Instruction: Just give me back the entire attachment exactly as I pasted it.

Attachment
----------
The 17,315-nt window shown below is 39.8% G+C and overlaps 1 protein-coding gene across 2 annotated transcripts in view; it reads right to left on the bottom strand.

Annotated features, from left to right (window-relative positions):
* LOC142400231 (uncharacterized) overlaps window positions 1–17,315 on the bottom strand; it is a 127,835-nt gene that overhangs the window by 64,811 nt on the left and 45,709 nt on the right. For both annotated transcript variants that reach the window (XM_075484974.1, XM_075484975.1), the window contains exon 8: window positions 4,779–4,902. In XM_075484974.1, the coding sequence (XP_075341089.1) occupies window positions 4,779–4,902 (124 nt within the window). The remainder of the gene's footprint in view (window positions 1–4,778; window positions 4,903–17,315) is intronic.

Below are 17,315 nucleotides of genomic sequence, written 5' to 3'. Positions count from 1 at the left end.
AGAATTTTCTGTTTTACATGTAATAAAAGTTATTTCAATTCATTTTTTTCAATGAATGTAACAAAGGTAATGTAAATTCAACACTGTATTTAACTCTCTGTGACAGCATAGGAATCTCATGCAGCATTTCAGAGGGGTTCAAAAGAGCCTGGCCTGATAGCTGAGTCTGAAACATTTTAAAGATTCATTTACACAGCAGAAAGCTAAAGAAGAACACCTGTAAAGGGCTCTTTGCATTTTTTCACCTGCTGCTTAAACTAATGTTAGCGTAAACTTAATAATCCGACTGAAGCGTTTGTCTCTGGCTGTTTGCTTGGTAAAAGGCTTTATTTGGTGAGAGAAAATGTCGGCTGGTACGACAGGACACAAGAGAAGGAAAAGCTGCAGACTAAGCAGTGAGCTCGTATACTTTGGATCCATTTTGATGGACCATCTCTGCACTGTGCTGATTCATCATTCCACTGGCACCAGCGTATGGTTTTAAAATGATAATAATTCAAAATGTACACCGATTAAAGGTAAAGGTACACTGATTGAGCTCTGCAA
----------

The 17,315-nt window shown below is 39.8% G+C and overlaps 1 protein-coding gene across 2 annotated transcripts in view; it reads right to left on the bottom strand.

Annotated features, from left to right (window-relative positions):
* LOC142400231 (uncharacterized) overlaps window positions 1–17,315 on the bottom strand; it is a 127,835-nt gene that overhangs the window by 64,811 nt on the left and 45,709 nt on the right. For both annotated transcript variants that reach the window (XM_075484974.1, XM_075484975.1), the window contains exon 8: window positions 4,779–4,902. In XM_075484974.1, the coding sequence (XP_075341089.1) occupies window positions 4,779–4,902 (124 nt within the window). The remainder of the gene's footprint in view (window positions 1–4,778; window positions 4,903–17,315) is intronic.

Below are 17,315 nucleotides of genomic sequence, written 5' to 3'. Positions count from 1 at the left end.
AGAATTTTCTGTTTTACATGTAATAAAAGTTATTTCAATTCATTTTTTTCAATGAATGTAACAAAGGTAATGTAAATTCAACACTGTATTTAACTCTCTGTGACAGCATAGGAATCTCATGCAGCATTTCAGAGGGGTTCAAAAGAGCCTGGCCTGATAGCTGAGTCTGAAACATTTTAAAGATTCATTTACACAGCAGAAAGCTAAAGAAGAACACCTGTAAAGGGCTCTTTGCATTTTTTCACCTGCTGCTTAAACTAATGTTAGCGTAAACTTAATAATCCGACTGAAGCGTTTGTCTCTGGCTGTTTGCTTGGTAAAAGGCTTTATTTGGTGAGAGAAAATGTCGGCTGGTACGACAGGACACAAGAGAAGGAAAAGCTGCAGACTAAGCAGTGAGCTCGTATACTTTGGATCCATTTTGATGGACCATCTCTGCACTGTGCTGATTCATCATTCCACTGGCACCAGCGTATGGTTTTAAAATGATAATAATTCAAAATGTACACCGATTAAAGGTAAAGGTACACTGATTGAGCTCTGCAA